A woman in Koh Kong yesterday lodged a complaint against her husband, who she said had tortured her repeatedly for several years.
Nong Neath, 37, said yesterday her husband, Seng Run, 42, had been violent towards her for five years, but that his cruelty on Wednesday night had been the final straw.
“My husband used a pestle to violate my sexual organ two times. I could not endure it, so I escaped when he fell asleep,” she said, adding that the constant maltreatment had her at her wits’ end.
Neath said that while her husband was asleep, she dived into the river that flowed beside her home in Khemarak Pumin town’s Stung Veng commune and swam to the local Adhoc office to file a complaint against her husband.
“For five years, I endured living with him, even though he beat me almost every day, strangled me and hit me with a knife,” she said.
Neang Boratino, the Adhoc co-ordinator in Koh Kong, said he had immediately filed a complaint to police on Neath’s behalf asking for her husband’s arrest.
The couple shared no children, Boratino said.
Stung Veng commune police chief Noth Sakhom said that after receiving the complaint, he had led an investigation at the victim’s house.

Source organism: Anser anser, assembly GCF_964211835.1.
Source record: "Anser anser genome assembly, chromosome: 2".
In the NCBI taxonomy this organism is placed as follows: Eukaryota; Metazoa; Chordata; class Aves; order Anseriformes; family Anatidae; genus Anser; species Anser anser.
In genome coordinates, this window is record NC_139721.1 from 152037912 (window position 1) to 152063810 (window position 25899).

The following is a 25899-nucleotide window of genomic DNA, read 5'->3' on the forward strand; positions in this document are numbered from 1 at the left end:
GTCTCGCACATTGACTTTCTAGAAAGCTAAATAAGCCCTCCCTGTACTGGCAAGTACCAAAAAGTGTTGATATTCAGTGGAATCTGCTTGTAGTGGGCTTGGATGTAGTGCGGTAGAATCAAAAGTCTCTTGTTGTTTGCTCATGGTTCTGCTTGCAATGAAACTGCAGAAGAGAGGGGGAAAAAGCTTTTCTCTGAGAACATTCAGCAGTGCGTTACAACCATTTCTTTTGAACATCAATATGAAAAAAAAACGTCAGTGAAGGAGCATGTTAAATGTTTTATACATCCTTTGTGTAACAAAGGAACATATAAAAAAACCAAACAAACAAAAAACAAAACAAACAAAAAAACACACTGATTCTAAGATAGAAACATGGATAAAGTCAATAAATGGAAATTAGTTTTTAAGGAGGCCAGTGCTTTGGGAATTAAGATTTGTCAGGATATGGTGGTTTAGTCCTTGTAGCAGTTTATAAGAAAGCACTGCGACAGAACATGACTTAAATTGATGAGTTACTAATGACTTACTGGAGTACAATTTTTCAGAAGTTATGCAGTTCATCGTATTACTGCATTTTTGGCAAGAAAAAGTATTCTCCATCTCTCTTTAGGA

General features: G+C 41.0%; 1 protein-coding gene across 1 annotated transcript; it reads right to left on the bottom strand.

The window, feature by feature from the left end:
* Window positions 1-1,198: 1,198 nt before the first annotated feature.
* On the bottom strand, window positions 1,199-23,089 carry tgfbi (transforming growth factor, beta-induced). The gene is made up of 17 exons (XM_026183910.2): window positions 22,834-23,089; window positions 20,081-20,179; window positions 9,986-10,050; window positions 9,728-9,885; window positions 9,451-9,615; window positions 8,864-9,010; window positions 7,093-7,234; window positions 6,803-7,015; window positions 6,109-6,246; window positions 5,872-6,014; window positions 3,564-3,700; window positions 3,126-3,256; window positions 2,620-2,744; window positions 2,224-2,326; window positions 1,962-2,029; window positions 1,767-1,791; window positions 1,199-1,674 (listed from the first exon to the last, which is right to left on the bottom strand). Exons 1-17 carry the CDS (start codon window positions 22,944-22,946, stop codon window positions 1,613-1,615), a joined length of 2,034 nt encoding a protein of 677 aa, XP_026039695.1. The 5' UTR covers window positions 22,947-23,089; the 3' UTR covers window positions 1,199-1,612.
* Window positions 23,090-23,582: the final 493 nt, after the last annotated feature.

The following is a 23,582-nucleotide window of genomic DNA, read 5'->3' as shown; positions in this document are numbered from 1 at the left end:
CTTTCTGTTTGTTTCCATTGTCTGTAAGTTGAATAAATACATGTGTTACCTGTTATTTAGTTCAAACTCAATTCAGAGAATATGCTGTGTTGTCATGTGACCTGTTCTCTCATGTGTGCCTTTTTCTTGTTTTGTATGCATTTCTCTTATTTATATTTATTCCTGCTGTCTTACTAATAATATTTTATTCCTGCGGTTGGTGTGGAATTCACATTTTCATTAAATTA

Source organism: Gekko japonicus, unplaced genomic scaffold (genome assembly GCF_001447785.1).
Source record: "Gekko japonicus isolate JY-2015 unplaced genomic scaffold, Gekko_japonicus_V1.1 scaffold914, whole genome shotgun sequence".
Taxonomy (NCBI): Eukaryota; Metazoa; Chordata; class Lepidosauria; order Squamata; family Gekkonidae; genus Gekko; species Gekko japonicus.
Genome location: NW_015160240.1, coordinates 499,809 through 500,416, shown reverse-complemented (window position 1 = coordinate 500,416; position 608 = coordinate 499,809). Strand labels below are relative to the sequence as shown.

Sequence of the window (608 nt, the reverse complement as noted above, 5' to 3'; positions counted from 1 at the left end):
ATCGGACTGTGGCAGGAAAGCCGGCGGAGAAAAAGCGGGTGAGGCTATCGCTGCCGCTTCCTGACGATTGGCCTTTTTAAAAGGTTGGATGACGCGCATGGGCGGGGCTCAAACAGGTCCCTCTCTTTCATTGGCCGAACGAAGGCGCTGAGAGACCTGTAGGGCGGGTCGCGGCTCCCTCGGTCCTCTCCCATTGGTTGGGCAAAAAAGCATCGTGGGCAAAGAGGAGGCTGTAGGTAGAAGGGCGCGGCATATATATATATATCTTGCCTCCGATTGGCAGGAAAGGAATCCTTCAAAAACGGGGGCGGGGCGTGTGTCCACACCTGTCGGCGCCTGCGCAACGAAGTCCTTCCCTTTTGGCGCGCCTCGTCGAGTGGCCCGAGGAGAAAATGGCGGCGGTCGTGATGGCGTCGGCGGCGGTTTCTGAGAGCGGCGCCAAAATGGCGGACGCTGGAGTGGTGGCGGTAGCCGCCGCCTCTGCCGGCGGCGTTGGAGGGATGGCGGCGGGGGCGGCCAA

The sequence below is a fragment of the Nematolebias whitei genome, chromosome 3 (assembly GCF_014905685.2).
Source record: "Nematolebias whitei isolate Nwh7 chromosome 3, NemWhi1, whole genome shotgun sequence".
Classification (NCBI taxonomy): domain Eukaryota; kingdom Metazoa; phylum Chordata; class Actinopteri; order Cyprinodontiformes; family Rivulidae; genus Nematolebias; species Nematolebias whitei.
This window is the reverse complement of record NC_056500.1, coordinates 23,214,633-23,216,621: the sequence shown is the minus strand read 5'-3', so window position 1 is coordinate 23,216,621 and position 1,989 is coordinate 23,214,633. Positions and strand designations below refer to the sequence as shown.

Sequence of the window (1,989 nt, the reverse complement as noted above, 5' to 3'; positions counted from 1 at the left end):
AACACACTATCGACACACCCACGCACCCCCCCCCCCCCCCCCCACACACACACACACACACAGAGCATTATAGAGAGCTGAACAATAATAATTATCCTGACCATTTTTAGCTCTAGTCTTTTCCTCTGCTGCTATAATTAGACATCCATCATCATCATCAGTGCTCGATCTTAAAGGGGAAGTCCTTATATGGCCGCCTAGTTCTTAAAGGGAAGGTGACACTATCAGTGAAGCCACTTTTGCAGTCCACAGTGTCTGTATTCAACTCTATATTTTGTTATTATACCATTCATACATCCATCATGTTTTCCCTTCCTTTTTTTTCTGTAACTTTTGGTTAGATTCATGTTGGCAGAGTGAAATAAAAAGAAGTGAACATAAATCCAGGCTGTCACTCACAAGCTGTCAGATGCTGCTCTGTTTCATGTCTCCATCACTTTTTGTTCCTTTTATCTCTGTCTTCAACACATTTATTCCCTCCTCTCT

During questioning, however, the suspect asked to go to the yard to relieve himself and escaped.
Police are searching for him and will continue the investigation by talking with the couple's neighbours.
The investigation comes as the NGO Gender and Development for Cambodia partners with other NGOs and the Ministry of Women’s Affairs to raise awareness about violence against women through marches, public meetings and media events.
The campaign is part of an international White Ribbon initiative that runs from November 25 to December 10, and in which more than 60 countries are participating.
According to a GADC statement, in Cambodia: “Research indicates that one in five married women have suffered violence from their husbands; over 80 per cent of both men and women who were aware of violent acts towards women did nothing about it.”
A UNDP report released in 2010 in co-operation with the Ministry of Justice and the Ministry of Interior states that “in many cases, women may choose not to pursue legal action because they risk losing financial support for themselves and their children if a husband is imprisoned”.
The report adds that women may also fear retaliation for reporting domestic violence, and that many do not have adequate knowledge of their legal rights.
“Those who do decide to take legal action often face discriminatory judicial and legal systems that sympathise with men and too often emphasise reconciliation as the answer,” the report says.